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Model of the One Man

Let all that you do be done in love, submit to one another, keep the unity of the Spirit in the bond of peace. I see these three verses as forming a foundation of how every believer today is to relate to all other believers in the Church universally. Three verses that every professing Christian is called to live by. Love each other as Christ loved us, submit to each other in the fear of God, keep united in the Spirit knowing we are all one Body.

It is only by the Holy Spirit that we can accomplish this. The presence of the Holy Spirit working in the body of Christ is a cardinal principle of the Church. When He is present in power and authority over the Church, believers exist in harmony and peace, as He pours out His gifting on us and guides us into all truth. If there is any practice or system we as a Church adopt that denies the Spirit his power and authority, then we immediately lose love, unity and truth. Not necessarily all at once, and not all to the same degree. In some communities there will be love without truth and in others there will be truth without love. In the former there will be disorder, abuse of spiritual gifts and a loss of Christ as centre. In the latter, disputes, divisions, and hostility among believers.


I argue there is in fact a theology adopted by the Church that has directly denied the blessings that flow forth from the Spirit and led to disorder and divisions among believers. It’s a theology that has been around for hundreds of years, that few have correctly identified as a problem and even fewer have sought to change. It has its roots in Catholicism, and despite all the good brought about by the reformation, weeded its way into Protestantism and thrived there unopposed.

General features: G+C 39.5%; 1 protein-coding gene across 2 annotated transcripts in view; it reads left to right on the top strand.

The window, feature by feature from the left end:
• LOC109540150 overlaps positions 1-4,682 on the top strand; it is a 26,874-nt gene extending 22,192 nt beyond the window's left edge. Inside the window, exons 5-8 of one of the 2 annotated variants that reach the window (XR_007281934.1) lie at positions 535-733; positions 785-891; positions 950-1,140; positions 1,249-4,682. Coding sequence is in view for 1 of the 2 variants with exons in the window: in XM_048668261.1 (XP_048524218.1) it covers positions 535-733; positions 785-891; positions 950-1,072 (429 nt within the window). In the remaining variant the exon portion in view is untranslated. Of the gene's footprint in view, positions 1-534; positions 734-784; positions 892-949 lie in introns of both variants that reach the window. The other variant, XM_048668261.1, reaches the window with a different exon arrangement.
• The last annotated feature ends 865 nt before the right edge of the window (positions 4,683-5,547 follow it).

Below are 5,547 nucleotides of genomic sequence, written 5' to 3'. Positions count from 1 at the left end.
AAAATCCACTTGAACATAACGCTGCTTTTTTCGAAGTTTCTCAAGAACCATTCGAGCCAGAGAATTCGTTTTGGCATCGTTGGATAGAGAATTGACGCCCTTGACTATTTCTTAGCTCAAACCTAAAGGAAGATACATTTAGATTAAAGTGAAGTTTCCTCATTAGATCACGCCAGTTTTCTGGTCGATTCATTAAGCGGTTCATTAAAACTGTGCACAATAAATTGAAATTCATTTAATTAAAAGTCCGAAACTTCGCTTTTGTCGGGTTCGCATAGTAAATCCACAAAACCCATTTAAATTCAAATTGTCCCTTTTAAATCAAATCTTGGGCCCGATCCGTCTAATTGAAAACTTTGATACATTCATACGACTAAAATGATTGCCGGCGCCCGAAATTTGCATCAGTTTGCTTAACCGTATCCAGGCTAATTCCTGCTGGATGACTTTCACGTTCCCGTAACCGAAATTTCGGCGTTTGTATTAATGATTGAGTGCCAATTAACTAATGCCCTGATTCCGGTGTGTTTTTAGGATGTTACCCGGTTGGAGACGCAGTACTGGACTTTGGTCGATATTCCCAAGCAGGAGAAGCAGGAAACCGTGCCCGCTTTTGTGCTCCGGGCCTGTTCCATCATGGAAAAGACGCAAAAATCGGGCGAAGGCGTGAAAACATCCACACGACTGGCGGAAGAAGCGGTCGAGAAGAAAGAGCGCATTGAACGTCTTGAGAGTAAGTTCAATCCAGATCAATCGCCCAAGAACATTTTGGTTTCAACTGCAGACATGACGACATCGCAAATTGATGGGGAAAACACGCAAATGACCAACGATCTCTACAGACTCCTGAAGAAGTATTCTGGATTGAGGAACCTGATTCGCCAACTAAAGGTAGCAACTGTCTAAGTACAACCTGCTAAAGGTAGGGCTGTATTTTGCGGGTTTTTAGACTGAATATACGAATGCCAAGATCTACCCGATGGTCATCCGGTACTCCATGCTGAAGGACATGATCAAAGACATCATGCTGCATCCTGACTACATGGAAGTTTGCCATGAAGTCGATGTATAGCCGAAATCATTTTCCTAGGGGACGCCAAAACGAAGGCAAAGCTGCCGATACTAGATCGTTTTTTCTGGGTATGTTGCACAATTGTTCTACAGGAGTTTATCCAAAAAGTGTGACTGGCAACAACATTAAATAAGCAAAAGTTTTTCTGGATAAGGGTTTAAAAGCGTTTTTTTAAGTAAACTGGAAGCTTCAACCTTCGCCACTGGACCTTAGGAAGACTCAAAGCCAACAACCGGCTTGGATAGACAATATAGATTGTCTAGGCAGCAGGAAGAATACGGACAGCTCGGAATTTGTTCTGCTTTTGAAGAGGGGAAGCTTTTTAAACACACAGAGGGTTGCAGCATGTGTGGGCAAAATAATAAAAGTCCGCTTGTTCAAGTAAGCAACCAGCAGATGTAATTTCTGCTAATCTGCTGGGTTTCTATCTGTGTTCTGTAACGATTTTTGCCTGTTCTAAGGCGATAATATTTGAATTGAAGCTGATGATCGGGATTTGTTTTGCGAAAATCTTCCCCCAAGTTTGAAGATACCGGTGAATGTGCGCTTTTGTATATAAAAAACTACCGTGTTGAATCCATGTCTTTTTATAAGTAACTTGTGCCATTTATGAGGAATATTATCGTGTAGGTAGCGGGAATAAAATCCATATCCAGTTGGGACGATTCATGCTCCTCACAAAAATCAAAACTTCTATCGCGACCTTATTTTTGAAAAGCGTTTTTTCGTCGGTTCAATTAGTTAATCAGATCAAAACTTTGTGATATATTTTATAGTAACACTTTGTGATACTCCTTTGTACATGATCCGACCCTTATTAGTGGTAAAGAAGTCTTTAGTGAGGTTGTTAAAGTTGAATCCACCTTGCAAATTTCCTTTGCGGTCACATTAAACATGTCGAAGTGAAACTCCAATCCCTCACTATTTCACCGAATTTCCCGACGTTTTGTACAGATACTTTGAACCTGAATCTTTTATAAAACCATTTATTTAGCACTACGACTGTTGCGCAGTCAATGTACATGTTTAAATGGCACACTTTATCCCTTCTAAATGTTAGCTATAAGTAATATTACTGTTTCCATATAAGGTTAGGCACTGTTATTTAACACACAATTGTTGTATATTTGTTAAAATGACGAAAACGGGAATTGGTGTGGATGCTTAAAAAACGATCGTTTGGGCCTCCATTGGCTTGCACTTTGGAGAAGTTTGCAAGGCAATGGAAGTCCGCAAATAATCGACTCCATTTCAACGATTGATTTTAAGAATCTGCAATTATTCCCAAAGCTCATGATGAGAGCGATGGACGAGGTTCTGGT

I’ve termed it, the model of the one man.


This model refers to the system and religious order that Christians have created to organise and control the corporate workings of the Church. It’s a system of structured hierarchy - of leaders and laypeople, pulpits and pews, clergy and congregants. It’s a system that has created distinction between believers - some who have authority and some who don’t, some who speak and some who listen, some who stand on stage and some who sit in submission. It’s a system of control where hundreds, even thousands of believers, submit to the men who have assumed charge over God’s people. Not an authority given by divine appointment, but rather manufactured by turning spiritual gifts into man-made offices that carry power over the Church. Whenever you have a man today who directs and governs the Church’s corporate worship, who holds authority over a congregation, whose biblical interpretation other believers live by, who selects and chooses who serves and in what way, and who is revered and deferred to on spiritual matters, then you have this system.


By adopting this model, I believe the Church has effectively replaced the Holy Spirit with man and in so doing suffered the loss of love, unity and truth. It has denied the Holy Spirit His authority and working in the Body, and given place to man in the flesh through the pursuit of power, talent and personality rather than pursuit of the things of the Spirit. It has had it’s fair share of consequences too, in the abuse we see in the Church, the sexual immorality, the arguing and fighting over doctrinal differences, and the great lack of peace and unity within the one Body.